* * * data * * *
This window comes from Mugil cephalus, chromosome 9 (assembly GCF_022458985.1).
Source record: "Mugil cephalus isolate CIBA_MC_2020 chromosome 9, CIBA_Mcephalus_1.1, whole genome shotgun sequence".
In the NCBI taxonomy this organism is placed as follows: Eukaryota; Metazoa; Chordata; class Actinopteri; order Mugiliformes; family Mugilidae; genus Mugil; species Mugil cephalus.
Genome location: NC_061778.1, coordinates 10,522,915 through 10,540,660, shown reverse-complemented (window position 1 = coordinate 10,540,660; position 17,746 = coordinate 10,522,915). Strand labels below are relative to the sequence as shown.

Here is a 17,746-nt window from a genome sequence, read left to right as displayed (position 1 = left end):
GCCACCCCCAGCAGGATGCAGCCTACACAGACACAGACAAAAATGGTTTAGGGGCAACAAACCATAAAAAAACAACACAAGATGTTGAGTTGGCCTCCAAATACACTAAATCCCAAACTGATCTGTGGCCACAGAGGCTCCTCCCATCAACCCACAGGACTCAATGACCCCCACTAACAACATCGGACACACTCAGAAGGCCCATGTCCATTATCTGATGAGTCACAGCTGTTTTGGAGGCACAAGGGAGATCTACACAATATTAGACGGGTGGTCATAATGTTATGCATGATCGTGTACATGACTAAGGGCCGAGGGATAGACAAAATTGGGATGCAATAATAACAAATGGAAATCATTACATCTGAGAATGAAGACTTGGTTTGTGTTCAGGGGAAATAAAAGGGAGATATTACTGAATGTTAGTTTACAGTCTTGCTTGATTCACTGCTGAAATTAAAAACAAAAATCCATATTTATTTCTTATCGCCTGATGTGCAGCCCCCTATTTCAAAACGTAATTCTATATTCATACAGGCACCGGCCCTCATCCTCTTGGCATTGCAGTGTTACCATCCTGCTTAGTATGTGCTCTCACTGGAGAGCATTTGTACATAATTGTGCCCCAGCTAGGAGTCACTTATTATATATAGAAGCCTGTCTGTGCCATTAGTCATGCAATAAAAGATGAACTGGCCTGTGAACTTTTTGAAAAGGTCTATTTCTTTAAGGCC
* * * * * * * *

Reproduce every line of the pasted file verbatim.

This window comes from Mugil cephalus, chromosome 9 (assembly GCF_022458985.1).
Source record: "Mugil cephalus isolate CIBA_MC_2020 chromosome 9, CIBA_Mcephalus_1.1, whole genome shotgun sequence".
In the NCBI taxonomy this organism is placed as follows: Eukaryota; Metazoa; Chordata; class Actinopteri; order Mugiliformes; family Mugilidae; genus Mugil; species Mugil cephalus.
Genome location: NC_061778.1, coordinates 10,522,915 through 10,540,660, shown reverse-complemented (window position 1 = coordinate 10,540,660; position 17,746 = coordinate 10,522,915). Strand labels below are relative to the sequence as shown.

Here is a 17,746-nt window from a genome sequence, read left to right as displayed (position 1 = left end):
GCCACCCCCAGCAGGATGCAGCCTACACAGACACAGACAAAAATGGTTTAGGGGCAACAAACCATAAAAAAACAACACAAGATGTTGAGTTGGCCTCCAAATACACTAAATCCCAAACTGATCTGTGGCCACAGAGGCTCCTCCCATCAACCCACAGGACTCAATGACCCCCACTAACAACATCGGACACACTCAGAAGGCCCATGTCCATTATCTGATGAGTCACAGCTGTTTTGGAGGCACAAGGGAGATCTACACAATATTAGACGGGTGGTCATAATGTTATGCATGATCGTGTACATGACTAAGGGCCGAGGGATAGACAAAATTGGGATGCAATAATAACAAATGGAAATCATTACATCTGAGAATGAAGACTTGGTTTGTGTTCAGGGGAAATAAAAGGGAGATATTACTGAATGTTAGTTTACAGTCTTGCTTGATTCACTGCTGAAATTAAAAACAAAAATCCATATTTATTTCTTATCGCCTGATGTGCAGCCCCCTATTTCAAAACGTAATTCTATATTCATACAGGCACCGGCCCTCATCCTCTTGGCATTGCAGTGTTACCATCCTGCTTAGTATGTGCTCTCACTGGAGAGCATTTGTACATAATTGTGCCCCAGCTAGGAGTCACTTATTATATATAGAAGCCTGTCTGTGCCATTAGTCATGCAATAAAAGATGAACTGGCCTGTGAACTTTTTGAAAAGGTCTATTTCTTTAAGGCC